Powell had previously indicated the Fed should only diverge from that strategy and halt or reverse balance sheet reduction if there is “material deterioration” in the outlook. And he has indicated he favors staying with a “floor” system of operation, allowing relatively large levels of bank reserves with money market rates undergirded by payment of interest on reserves and, as needed, overnight reverse repurchase agreements, rather than return to the pre-crisis tactic of keeping reserves scarce and pegging the funds rate through open market operations within a “corridor system.”

In June, Powell said the floor system is “simple to operate and has provided good control over the federal funds rate.”

It has become such a cliche that Powell will merely continue Yellen’s policies that perhaps a caveat — at least a nuance — is in order.

A colleague suggests he may be more malleable: “Jay is certainly more of a centrist sort of guy than he was when he came in.. He sort of drifted toward the middle.” Yellen on the other hand, “was always balancing kind of being in the center versus wanting to take any opportunity she could to avoid raising rates, to pause or delay. I think Jay will be on the other side… He’ll be a centrist, but will be more determined to raise rates and a little less willing to pause.”

The gradual rate path was redefined by the FOMC at its December meeting.

Even though the 16 FOMC participants upgraded their GDP growth forecast for 2018 by four tenths of a percent to 2.5% and lowered their unemployment forecast by two tenths to 3.9%, they did not revise up their near-term funds rate projections.

Fed officials still foresee three rate hikes taking the funds rate to 2.1% in 2018 and see it rising to 2.7% in 2019. But they raised their projection for 2020 to 3.1% — three tenths above the 2.8% neutral rate, which had been revised down by two tenths in September.

Yellen told reporters she and her colleagues had “factored in the prospect of fiscal stimulus along lines being contemplated by Congress into their projections,” but said there was “considerable uncertainty about the impact” of tax cuts.

Explaining why upward GDP revisions and downward unemployment revisions had not been accompanied by a steeper funds rate path, Yellen said, “You might think, well, shouldn’t I see more? Well, okay, growth is a little stronger. The unemployment rate runs a little bit lower, that would perhaps push in the direction of slightly tighter monetary policy, but again, counterbalancing that is that inflation has run lower than we expect, and, you know, it could take a longer period of a very strong labor market in order to achieve the inflation objective.”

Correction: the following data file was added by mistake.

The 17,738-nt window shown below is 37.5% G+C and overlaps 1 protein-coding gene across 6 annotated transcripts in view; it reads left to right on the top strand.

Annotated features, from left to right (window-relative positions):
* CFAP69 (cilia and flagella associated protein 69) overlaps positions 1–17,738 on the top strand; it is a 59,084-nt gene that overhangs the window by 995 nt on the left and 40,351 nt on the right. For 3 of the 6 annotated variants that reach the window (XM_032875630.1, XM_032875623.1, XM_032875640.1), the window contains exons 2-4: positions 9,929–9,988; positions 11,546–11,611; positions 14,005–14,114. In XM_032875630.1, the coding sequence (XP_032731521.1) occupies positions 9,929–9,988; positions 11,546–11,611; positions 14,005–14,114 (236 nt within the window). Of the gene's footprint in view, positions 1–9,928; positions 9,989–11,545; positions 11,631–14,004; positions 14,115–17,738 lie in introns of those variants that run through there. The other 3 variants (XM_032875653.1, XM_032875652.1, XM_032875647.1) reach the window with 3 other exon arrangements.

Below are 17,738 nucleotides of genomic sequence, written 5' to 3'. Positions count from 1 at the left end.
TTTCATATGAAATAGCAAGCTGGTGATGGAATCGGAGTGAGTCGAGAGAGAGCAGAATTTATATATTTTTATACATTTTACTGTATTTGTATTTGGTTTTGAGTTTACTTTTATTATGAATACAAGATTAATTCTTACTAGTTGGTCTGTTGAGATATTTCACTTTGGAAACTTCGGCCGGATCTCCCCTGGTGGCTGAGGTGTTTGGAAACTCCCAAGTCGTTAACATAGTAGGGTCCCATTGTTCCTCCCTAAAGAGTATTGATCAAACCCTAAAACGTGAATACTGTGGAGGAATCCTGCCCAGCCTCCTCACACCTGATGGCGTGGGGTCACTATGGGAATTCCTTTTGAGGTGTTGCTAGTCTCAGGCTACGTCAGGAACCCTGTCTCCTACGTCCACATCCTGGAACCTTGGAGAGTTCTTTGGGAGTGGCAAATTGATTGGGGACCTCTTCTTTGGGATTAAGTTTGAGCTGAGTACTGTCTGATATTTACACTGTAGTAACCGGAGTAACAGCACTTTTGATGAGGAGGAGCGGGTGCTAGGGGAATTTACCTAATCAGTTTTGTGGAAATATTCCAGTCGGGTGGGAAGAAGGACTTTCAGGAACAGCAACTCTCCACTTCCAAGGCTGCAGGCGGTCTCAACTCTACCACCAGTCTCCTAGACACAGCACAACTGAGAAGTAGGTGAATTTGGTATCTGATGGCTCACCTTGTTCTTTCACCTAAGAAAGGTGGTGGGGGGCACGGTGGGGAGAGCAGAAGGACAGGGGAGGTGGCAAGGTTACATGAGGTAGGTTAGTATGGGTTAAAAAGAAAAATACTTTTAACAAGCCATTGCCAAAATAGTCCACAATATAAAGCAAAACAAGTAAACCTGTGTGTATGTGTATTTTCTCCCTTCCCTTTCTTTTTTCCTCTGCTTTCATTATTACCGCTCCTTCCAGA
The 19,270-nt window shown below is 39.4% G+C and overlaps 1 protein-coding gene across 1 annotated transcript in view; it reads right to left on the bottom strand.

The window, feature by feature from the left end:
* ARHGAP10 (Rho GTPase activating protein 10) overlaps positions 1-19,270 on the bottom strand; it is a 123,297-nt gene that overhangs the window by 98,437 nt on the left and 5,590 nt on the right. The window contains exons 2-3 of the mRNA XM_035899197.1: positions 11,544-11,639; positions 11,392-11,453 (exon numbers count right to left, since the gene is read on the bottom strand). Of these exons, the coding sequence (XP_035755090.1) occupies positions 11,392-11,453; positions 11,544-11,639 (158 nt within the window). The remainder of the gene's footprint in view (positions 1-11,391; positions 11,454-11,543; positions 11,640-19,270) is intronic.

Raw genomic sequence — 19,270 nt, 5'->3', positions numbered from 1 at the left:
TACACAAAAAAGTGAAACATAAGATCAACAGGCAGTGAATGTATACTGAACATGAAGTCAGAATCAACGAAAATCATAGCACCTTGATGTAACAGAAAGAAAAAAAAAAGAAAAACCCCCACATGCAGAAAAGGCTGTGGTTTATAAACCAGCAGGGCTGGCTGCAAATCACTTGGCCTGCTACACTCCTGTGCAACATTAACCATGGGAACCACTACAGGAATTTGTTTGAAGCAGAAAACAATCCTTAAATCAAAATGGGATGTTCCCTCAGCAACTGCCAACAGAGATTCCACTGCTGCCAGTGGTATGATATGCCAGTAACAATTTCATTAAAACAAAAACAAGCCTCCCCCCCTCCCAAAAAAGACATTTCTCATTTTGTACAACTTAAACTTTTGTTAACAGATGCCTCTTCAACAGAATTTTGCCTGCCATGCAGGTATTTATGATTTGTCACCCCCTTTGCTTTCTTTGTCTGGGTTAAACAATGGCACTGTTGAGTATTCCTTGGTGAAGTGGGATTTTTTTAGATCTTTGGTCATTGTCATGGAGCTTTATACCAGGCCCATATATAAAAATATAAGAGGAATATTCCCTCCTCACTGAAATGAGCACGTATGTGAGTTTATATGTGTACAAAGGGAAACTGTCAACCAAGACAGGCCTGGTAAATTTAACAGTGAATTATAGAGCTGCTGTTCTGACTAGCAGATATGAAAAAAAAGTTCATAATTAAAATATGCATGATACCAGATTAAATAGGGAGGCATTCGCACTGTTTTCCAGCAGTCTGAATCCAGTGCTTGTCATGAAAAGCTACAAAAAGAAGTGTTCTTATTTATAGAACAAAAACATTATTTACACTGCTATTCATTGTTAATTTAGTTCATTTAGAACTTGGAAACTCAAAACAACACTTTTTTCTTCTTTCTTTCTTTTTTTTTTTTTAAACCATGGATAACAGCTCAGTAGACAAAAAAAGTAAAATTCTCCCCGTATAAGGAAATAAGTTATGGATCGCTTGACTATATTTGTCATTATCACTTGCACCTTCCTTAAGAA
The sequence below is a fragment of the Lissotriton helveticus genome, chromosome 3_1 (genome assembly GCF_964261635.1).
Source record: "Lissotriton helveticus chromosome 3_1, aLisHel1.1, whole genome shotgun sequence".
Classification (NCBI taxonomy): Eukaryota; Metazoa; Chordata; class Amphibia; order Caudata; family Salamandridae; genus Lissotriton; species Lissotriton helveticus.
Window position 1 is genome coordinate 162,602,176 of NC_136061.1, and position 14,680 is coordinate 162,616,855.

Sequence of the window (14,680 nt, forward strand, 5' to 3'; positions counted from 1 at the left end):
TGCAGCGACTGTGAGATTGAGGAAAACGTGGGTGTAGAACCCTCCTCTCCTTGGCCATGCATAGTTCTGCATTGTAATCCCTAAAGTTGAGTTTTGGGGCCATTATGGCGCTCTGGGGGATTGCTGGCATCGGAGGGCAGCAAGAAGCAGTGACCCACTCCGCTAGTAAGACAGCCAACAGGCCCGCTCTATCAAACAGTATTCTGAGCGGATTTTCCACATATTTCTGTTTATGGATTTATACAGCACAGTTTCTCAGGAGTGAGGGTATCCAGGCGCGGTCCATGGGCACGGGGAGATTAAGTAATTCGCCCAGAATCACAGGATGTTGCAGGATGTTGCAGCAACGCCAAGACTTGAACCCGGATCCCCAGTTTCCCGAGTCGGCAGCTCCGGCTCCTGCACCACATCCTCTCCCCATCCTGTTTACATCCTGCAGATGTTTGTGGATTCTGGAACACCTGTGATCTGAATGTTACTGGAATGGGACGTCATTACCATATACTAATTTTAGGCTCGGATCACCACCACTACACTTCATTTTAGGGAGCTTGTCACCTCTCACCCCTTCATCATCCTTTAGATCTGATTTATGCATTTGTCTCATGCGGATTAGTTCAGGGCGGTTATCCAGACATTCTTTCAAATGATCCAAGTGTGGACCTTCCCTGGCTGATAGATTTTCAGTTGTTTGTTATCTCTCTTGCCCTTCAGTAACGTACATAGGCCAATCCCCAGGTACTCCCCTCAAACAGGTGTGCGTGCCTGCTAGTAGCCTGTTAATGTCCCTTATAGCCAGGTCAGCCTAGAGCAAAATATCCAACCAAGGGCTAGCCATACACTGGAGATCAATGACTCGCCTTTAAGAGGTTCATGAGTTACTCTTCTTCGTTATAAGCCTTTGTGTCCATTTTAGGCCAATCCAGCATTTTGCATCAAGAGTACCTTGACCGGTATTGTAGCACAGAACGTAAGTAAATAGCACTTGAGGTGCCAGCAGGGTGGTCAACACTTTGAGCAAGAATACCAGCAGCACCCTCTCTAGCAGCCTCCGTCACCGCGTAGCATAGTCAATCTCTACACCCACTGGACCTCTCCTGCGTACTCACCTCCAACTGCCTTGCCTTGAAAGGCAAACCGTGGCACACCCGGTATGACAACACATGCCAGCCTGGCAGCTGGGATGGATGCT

That reflects the predominant Fed view of things, and it’s not hard to imagine Powell saying the same.

The December Summary of Economic Projections shows a willingness to accept and accommodate faster growth and tighter labor markets. The FOMC showed little inclination to counter pending fiscal stimulus with offsetting monetary tightening moves. For now, they are content to stay on their gradual course.

In the majority’s view a combination of faster growth, lower unemployment and relatively modest rate hikes is made feasible by low inflation along with modest wages, coupled with doubts about how tight the labor market really is. As Yellen said, the labor market is “not overheating.”

At the same time, Powell and company don’t want to unduly attenuate rate normalization — to “pause” or wait for higher inflation before raising rates, as Minneapolis Fed President Neel Kashkari and Chicago Fed President Charles Evans wanted to do Dec. 13.

Powell would undoubtedly support the view that diminishing labor market slack and ever easier financial conditions justify at least three rate hikes next year. 2017 was the first year the FOMC has done as many rate hikes as projected, and 2018 could continue if not exceed the pattern.

Whether rate hikes under Powell stay on that path or become more or less gradual will depend on evolving economic and financial conditions.

There are those around the Federal Reserve system who would have preferred Yellen had been reappointed, but generally everyone approves of Powell’s selection. Insiders were pleased with his performance at his confirmation hearing.

The thoughtful but good-humored Powell is liked and respected among other Fed policymakers and staffers who have worked with him.

The fact Powell does not possess a PhD in economics does not greatly concern people at the Fed, knowing he’ll get ample advice from the Board staff. But, as one long-time associate observed, he will want and need to rely on more than just the staff. He’ll want to get independent opinions, lest he be dominated by them.

That’s why the selection of the vice chairman and the New York Fed president matter so much. Yellen was tight with both Fischer and Dudley. Presumably, Powell will want a similar situation.

Stanford University professor John Taylor, who was in the running for Fed chairman, is one possibility to fill the vice chairmanship. Taylor is known for his eponymous monetary policy rule, which has been subjected to much criticism but which Fischer nonetheless described as a “useful” guideline. His free market credentials would seem to make him a natural Trump nominee.